Through a major partnership with Renault Trucks, the beverage maker uses one-fifth of its truck fleet and creates Belgium’s largest electric truck. The company will also reduce CO2 emissions by 75% compared to diesel trucks.
“Our industry faces challenges that require rapid adaptation, but we are also firmly committed to maintaining a long-term approach. Investing in electric trucks will enable CCEP to cut CO2 emissions by 30% by 2030 and be emission free by 2040,” said VP & Country Director of CCEP for Belgium and Luxembourg, An Vermeulen.
The first five Renault E-tech D and D Wide Trucks will be launched in the Antwerp region November 24, 2022, and more trucks will arrive in the coming months at production and distribution sites in Ghent and Chaudfontaine in Belgium.
“Most of our deliveries are very local, to supermarkets and businesses near our locations, with an average route of 150 km per day. This is one example of our efforts to take a long-term and sustainable approach at the local level in Belgium,” he said.
Coca-Cola, said Vermeulen, chose a configuration that would allow the Renault Trucks electric vehicle to travel 200 km each day, which is more than enough for 40% of CCEP’s current local delivery routes.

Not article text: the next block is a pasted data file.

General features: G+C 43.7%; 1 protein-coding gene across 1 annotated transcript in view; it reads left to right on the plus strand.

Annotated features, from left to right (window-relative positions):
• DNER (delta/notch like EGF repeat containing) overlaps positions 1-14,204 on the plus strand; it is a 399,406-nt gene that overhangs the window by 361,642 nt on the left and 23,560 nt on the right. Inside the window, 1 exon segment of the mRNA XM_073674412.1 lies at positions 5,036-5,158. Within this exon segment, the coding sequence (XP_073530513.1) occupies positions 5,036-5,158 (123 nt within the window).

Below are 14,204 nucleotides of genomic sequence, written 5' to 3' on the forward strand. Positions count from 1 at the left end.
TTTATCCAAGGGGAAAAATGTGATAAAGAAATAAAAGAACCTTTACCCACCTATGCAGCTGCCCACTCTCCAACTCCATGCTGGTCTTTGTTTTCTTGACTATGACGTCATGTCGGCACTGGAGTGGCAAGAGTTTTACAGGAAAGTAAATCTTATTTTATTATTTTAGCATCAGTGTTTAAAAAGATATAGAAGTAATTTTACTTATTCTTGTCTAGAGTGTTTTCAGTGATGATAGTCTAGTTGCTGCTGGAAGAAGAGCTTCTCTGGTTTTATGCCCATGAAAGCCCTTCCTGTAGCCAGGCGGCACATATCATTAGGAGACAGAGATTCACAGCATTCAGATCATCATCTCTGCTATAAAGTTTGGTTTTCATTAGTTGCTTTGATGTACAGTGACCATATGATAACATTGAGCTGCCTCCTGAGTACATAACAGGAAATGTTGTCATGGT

“Each truck has an on-site charging station to fully charge the battery overnight. This charging station is powered by 100% environmentally friendly energy generated at our place,” he said.
“The 30 electric trucks launched this year are just the first step for CCEP. We will continue to take steps to decarbonize our fleet through 2030 while studying market developments to determine the future of our fleet by considering parameters such as longer driving distances, autonomous vehicles and heavier payloads,” he added.
Renault Trucks Belux Managing Director Siegfried Van Brabandt said Coca-Cola worked closely with Renault Trucks to select the right truck and create the best loading conditions for this local use.
“We carefully analyzed Coca-Cola’s logistics data, generated realistic route simulations, conducted tests in real conditions, observed energy consumption and driver comfort and safety,” said Siegfried.
The trucks, continued Siegfried, are also equipped with a 360 camera system to eliminate blind spots, loudspeakers to warn pedestrians and cyclists, and clear doors for optimal visibility on the passenger side.